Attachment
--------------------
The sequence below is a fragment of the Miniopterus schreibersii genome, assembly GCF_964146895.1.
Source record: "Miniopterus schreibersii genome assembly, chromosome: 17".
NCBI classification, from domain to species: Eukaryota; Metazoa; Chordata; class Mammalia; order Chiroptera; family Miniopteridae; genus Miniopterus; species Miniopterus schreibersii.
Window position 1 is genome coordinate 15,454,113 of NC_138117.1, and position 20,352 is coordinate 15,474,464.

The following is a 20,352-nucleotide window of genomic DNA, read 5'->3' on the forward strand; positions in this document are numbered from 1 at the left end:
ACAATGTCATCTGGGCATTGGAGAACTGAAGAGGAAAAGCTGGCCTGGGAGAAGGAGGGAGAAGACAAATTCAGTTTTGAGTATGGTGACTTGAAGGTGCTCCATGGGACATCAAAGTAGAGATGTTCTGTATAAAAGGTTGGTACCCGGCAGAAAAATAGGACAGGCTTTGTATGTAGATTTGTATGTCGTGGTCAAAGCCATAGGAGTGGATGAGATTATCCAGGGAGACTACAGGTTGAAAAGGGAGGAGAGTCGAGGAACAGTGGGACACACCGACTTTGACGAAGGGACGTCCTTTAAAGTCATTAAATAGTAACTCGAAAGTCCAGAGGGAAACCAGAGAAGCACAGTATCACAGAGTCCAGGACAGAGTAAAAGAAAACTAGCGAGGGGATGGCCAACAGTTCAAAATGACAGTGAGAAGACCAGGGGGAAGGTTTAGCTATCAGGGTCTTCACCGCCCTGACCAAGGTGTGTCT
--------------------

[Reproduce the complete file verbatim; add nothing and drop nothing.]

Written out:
The sequence below is a fragment of the Miniopterus schreibersii genome, assembly GCF_964146895.1.
Source record: "Miniopterus schreibersii genome assembly, chromosome: 17".
NCBI classification, from domain to species: Eukaryota; Metazoa; Chordata; class Mammalia; order Chiroptera; family Miniopteridae; genus Miniopterus; species Miniopterus schreibersii.
Window position 1 is genome coordinate 15,454,113 of NC_138117.1, and position 20,352 is coordinate 15,474,464.

The following is a 20,352-nucleotide window of genomic DNA, read 5'->3' on the forward strand; positions in this document are numbered from 1 at the left end:
ACAATGTCATCTGGGCATTGGAGAACTGAAGAGGAAAAGCTGGCCTGGGAGAAGGAGGGAGAAGACAAATTCAGTTTTGAGTATGGTGACTTGAAGGTGCTCCATGGGACATCAAAGTAGAGATGTTCTGTATAAAAGGTTGGTACCCGGCAGAAAAATAGGACAGGCTTTGTATGTAGATTTGTATGTCGTGGTCAAAGCCATAGGAGTGGATGAGATTATCCAGGGAGACTACAGGTTGAAAAGGGAGGAGAGTCGAGGAACAGTGGGACACACCGACTTTGACGAAGGGACGTCCTTTAAAGTCATTAAATAGTAACTCGAAAGTCCAGAGGGAAACCAGAGAAGCACAGTATCACAGAGTCCAGGACAGAGTAAAAGAAAACTAGCGAGGGGATGGCCAACAGTTCAAAATGACAGTGAGAAGACCAGGGGGAAGGTTTAGCTATCAGGGTCTTCACCGCCCTGACCAAGGTGTGTCT